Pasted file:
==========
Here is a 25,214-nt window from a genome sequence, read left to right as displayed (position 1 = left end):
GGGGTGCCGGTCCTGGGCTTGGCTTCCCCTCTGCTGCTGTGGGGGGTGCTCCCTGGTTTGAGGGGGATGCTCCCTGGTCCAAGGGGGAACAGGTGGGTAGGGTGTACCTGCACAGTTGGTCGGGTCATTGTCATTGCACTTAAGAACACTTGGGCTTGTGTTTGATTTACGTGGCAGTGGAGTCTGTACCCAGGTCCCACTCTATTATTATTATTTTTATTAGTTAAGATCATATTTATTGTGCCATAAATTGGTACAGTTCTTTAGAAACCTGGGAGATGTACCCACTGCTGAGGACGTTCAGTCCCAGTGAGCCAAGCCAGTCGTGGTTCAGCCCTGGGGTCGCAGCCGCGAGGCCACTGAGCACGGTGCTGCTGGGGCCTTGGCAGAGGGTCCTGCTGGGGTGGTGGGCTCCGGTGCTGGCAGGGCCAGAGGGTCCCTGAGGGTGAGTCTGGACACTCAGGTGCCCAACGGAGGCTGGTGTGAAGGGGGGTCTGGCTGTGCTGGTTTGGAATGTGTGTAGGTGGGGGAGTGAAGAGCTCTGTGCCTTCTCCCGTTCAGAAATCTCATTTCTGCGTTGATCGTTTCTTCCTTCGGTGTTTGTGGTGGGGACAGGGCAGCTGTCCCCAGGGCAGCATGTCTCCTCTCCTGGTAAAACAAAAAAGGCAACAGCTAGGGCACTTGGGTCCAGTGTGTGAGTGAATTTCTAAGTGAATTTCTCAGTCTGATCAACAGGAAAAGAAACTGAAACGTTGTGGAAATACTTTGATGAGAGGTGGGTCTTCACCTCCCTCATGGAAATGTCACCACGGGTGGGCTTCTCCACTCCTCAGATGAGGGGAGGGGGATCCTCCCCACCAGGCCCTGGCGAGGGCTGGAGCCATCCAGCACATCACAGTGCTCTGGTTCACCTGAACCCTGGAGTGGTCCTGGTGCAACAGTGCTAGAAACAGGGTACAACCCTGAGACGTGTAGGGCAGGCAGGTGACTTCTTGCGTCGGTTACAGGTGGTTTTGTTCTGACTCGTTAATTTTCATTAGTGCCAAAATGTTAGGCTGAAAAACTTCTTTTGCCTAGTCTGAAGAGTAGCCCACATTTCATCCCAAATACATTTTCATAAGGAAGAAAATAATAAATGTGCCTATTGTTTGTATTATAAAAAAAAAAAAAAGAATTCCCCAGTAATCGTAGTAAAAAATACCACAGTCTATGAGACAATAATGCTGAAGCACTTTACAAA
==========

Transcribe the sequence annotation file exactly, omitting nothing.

Here is a 25,214-nt window from a genome sequence, read left to right as displayed (position 1 = left end):
GGGGTGCCGGTCCTGGGCTTGGCTTCCCCTCTGCTGCTGTGGGGGGTGCTCCCTGGTTTGAGGGGGATGCTCCCTGGTCCAAGGGGGAACAGGTGGGTAGGGTGTACCTGCACAGTTGGTCGGGTCATTGTCATTGCACTTAAGAACACTTGGGCTTGTGTTTGATTTACGTGGCAGTGGAGTCTGTACCCAGGTCCCACTCTATTATTATTATTTTTATTAGTTAAGATCATATTTATTGTGCCATAAATTGGTACAGTTCTTTAGAAACCTGGGAGATGTACCCACTGCTGAGGACGTTCAGTCCCAGTGAGCCAAGCCAGTCGTGGTTCAGCCCTGGGGTCGCAGCCGCGAGGCCACTGAGCACGGTGCTGCTGGGGCCTTGGCAGAGGGTCCTGCTGGGGTGGTGGGCTCCGGTGCTGGCAGGGCCAGAGGGTCCCTGAGGGTGAGTCTGGACACTCAGGTGCCCAACGGAGGCTGGTGTGAAGGGGGGTCTGGCTGTGCTGGTTTGGAATGTGTGTAGGTGGGGGAGTGAAGAGCTCTGTGCCTTCTCCCGTTCAGAAATCTCATTTCTGCGTTGATCGTTTCTTCCTTCGGTGTTTGTGGTGGGGACAGGGCAGCTGTCCCCAGGGCAGCATGTCTCCTCTCCTGGTAAAACAAAAAAGGCAACAGCTAGGGCACTTGGGTCCAGTGTGTGAGTGAATTTCTAAGTGAATTTCTCAGTCTGATCAACAGGAAAAGAAACTGAAACGTTGTGGAAATACTTTGATGAGAGGTGGGTCTTCACCTCCCTCATGGAAATGTCACCACGGGTGGGCTTCTCCACTCCTCAGATGAGGGGAGGGGGATCCTCCCCACCAGGCCCTGGCGAGGGCTGGAGCCATCCAGCACATCACAGTGCTCTGGTTCACCTGAACCCTGGAGTGGTCCTGGTGCAACAGTGCTAGAAACAGGGTACAACCCTGAGACGTGTAGGGCAGGCAGGTGACTTCTTGCGTCGGTTACAGGTGGTTTTGTTCTGACTCGTTAATTTTCATTAGTGCCAAAATGTTAGGCTGAAAAACTTCTTTTGCCTAGTCTGAAGAGTAGCCCACATTTCATCCCAAATACATTTTCATAAGGAAGAAAATAATAAATGTGCCTATTGTTTGTATTATAAAAAAAAAAAAAAGAATTCCCCAGTAATCGTAGTAAAAAATACCACAGTCTATGAGACAATAATGCTGAAGCACTTTACAAA